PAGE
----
A more complicated model will emerge as a result, but there seems no reason why it can't be handled either through software reporting in the vehicle (a road tax app?) or through tracking sensors along the road (integrated with existing cameras), though the latter is a bigger project and I'm not convinced we need another one of those.
The Supply Chain
EVs have a handful of moving parts, versus dozens for a combustion engine. Overall, the number of parts drops from maybe 30,000 to perhaps 8,000. Providers of those "missing parts" will be smaller businesses. Independent servicing may become a thing of the past - no clutch and no gearbox to fix.
Maintenance revenues for garages will fall - and that's where most of their profit over the long term comes from (margins on new cars are slim, and the same will be true of EVs once competition really gets underway).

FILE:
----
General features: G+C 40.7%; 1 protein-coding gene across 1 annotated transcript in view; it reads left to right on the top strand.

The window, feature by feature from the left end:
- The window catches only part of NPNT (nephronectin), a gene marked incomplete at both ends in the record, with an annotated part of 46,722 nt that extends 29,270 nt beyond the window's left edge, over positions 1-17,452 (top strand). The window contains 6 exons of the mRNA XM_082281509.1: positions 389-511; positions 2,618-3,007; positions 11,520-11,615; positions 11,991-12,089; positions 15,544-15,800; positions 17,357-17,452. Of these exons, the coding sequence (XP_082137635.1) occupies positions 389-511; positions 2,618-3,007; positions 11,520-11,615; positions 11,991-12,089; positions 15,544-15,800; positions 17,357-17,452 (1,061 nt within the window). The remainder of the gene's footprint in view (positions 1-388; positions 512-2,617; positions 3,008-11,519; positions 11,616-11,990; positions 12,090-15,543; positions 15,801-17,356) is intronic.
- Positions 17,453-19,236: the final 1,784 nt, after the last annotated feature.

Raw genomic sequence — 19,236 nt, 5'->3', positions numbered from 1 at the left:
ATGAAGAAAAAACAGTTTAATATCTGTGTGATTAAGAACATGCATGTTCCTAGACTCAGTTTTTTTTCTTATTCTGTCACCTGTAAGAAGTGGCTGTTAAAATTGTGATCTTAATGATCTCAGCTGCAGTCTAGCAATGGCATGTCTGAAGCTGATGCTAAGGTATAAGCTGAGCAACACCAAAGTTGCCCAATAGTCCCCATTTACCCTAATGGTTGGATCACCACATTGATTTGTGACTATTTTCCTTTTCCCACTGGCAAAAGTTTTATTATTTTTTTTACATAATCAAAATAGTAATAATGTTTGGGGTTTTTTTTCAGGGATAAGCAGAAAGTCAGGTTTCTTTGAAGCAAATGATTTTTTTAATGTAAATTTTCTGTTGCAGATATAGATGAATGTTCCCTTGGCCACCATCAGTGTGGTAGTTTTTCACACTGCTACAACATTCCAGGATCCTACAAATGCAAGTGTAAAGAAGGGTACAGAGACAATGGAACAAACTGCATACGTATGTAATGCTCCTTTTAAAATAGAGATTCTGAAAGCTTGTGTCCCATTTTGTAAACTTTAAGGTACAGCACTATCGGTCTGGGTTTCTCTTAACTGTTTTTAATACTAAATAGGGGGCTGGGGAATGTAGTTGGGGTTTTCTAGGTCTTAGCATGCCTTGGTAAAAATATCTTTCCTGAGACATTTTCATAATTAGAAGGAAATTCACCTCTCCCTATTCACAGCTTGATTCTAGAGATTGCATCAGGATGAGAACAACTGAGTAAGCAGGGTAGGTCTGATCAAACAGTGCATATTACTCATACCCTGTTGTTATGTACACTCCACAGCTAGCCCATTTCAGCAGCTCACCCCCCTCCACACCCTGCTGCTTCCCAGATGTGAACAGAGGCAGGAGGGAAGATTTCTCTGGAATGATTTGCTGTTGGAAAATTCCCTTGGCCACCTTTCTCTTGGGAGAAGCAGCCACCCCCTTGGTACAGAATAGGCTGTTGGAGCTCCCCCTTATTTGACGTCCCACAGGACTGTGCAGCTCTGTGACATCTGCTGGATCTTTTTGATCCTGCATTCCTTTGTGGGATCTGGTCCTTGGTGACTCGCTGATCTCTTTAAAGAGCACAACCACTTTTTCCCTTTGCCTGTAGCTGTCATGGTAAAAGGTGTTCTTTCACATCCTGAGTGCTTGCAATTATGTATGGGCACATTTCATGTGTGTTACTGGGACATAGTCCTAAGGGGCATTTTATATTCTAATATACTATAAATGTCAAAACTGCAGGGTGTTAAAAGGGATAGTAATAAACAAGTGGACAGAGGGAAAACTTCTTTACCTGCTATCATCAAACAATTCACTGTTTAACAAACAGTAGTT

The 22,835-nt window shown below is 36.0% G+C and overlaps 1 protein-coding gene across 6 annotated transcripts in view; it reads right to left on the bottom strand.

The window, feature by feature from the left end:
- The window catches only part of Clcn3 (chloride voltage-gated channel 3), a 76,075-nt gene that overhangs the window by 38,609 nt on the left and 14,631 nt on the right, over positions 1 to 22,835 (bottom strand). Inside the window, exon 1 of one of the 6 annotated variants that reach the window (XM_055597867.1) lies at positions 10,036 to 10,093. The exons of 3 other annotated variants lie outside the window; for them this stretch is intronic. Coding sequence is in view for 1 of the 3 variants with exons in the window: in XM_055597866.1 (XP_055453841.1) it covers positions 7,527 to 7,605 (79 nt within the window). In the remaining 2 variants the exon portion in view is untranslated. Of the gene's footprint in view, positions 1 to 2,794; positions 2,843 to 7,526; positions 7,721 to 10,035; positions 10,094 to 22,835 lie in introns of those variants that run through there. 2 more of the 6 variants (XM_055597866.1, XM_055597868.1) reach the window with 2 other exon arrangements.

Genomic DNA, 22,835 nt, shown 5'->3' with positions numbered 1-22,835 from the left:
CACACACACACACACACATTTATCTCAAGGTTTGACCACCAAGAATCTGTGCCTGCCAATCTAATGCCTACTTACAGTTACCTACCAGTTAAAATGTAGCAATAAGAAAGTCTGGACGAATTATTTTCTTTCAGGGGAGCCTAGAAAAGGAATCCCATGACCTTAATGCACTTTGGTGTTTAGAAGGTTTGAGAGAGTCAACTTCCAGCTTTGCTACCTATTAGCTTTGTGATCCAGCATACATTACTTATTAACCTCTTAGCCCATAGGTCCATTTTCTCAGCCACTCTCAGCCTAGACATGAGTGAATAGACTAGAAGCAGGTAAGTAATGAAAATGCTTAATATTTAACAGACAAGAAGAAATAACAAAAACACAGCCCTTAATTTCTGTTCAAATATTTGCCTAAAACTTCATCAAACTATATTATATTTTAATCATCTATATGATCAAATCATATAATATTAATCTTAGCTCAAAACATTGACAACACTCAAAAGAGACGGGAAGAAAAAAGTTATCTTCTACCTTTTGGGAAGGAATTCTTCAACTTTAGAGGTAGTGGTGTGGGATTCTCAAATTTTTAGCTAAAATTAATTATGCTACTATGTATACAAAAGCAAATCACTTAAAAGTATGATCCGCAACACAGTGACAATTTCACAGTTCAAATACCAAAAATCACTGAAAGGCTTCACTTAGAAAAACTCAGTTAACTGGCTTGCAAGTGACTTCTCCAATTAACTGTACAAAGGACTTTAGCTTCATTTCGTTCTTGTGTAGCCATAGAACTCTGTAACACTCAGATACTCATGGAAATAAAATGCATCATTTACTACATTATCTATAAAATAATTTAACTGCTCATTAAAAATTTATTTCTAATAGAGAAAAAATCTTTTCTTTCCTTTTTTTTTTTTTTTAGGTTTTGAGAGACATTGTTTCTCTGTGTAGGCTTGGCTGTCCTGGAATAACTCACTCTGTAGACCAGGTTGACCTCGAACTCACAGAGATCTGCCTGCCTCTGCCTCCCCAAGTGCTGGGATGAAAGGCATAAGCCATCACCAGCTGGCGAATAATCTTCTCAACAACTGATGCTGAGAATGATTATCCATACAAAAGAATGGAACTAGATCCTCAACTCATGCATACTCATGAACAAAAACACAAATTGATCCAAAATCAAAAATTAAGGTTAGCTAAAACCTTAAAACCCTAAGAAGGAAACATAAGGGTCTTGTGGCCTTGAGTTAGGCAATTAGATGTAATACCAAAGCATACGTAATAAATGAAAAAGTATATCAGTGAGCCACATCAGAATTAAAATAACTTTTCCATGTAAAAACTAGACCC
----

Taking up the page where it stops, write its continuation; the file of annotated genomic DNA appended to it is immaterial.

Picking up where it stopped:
Petrol stations, soon to be service stations or possibly locations for apartment blocks or houses, will need to rethink their business models - there won't be space to charge a dozen cars for 20 mins at a time, or to hold a dozen cars waiting for a slot to charge. Motorway service stations may, somehow, benefit as customers will stop for longer, giving the chance to sell more.
There are multiple issues wrapped within this
- Some suppliers will migrate to making and supporting the new components and perhaps a few dominant companies will emerge. They may absorb staff from other companies; but the supply chain is going to get smaller, with fewer jobs overall.
- Local communities where jobs are not only in car making but in the components (and logistics that supply those components) may begin to struggle as jobs, initially slowly, fall away